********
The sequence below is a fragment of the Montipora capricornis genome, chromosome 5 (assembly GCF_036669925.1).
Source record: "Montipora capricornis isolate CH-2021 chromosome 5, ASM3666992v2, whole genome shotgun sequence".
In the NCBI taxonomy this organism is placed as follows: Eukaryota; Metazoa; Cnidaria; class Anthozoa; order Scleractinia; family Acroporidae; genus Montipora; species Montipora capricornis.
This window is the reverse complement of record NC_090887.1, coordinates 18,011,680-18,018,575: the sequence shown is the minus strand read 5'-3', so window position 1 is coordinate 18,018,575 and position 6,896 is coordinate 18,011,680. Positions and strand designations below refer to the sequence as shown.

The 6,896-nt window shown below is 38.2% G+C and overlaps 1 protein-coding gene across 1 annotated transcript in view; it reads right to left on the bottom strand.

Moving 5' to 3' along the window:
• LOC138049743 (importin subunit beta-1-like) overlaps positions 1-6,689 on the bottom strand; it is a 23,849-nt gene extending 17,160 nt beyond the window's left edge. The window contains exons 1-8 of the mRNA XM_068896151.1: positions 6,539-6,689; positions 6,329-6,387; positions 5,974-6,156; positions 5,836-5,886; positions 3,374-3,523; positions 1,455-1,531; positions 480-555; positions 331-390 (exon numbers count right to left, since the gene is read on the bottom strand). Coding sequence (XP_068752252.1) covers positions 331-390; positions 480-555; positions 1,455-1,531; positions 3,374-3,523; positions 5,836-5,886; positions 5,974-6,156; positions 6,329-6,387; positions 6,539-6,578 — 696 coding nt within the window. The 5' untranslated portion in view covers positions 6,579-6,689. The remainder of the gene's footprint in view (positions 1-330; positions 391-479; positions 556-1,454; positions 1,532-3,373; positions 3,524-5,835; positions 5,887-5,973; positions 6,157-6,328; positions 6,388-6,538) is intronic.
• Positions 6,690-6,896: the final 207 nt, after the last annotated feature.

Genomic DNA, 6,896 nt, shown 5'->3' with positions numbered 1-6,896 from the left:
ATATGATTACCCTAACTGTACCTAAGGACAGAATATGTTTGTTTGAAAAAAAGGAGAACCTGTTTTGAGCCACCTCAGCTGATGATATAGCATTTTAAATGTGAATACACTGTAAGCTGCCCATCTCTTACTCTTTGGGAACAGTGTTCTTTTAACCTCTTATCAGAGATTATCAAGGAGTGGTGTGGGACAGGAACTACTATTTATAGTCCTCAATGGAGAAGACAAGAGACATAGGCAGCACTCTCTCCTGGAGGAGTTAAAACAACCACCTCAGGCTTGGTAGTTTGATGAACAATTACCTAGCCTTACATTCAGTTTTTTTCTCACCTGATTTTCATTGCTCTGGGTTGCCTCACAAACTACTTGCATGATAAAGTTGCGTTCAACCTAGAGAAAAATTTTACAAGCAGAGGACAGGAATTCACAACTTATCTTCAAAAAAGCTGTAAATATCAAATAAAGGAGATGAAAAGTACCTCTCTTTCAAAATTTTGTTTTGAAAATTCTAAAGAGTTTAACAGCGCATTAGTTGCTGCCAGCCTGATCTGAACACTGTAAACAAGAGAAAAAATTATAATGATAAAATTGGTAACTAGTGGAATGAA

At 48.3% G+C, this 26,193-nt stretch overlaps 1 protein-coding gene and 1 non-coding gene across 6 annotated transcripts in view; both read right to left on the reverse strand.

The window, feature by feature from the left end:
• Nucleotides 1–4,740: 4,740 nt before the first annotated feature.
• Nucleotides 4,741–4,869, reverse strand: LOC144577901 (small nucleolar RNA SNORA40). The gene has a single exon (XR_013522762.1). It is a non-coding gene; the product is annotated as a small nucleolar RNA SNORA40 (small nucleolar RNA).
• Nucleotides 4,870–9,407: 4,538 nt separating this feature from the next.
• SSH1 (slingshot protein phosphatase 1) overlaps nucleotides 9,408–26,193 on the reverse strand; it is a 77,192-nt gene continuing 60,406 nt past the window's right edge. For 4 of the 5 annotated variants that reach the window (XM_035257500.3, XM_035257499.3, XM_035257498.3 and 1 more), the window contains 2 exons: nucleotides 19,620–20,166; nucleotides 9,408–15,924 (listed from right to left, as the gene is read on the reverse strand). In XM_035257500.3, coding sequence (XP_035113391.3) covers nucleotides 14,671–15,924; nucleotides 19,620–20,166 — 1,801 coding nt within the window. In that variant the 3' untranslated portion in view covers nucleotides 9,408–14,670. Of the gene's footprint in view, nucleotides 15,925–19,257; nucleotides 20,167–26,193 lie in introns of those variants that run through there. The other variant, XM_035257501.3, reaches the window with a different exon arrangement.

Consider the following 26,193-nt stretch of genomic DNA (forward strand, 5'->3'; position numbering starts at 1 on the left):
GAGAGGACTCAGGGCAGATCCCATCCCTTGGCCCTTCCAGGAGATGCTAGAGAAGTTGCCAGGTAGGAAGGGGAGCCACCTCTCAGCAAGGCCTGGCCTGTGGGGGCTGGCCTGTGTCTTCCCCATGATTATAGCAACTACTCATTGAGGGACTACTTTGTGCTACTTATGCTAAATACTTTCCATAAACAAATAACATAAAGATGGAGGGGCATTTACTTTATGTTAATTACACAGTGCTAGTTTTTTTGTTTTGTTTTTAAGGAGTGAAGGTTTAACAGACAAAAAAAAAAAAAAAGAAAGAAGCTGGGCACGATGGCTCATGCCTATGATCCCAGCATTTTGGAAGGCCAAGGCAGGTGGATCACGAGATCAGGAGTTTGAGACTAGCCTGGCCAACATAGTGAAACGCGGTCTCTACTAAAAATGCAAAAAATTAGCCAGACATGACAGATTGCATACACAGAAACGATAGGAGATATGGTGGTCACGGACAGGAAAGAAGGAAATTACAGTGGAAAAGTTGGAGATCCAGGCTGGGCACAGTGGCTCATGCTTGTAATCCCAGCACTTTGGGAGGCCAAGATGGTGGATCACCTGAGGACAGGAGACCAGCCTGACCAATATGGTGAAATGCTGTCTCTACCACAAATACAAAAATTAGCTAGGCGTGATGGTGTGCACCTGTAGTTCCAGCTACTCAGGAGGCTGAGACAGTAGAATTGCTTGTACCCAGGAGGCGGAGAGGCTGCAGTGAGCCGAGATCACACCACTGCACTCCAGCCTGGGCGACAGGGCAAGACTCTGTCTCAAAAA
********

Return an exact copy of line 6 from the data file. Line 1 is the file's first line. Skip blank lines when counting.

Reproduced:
Moving 5' to 3' along the window: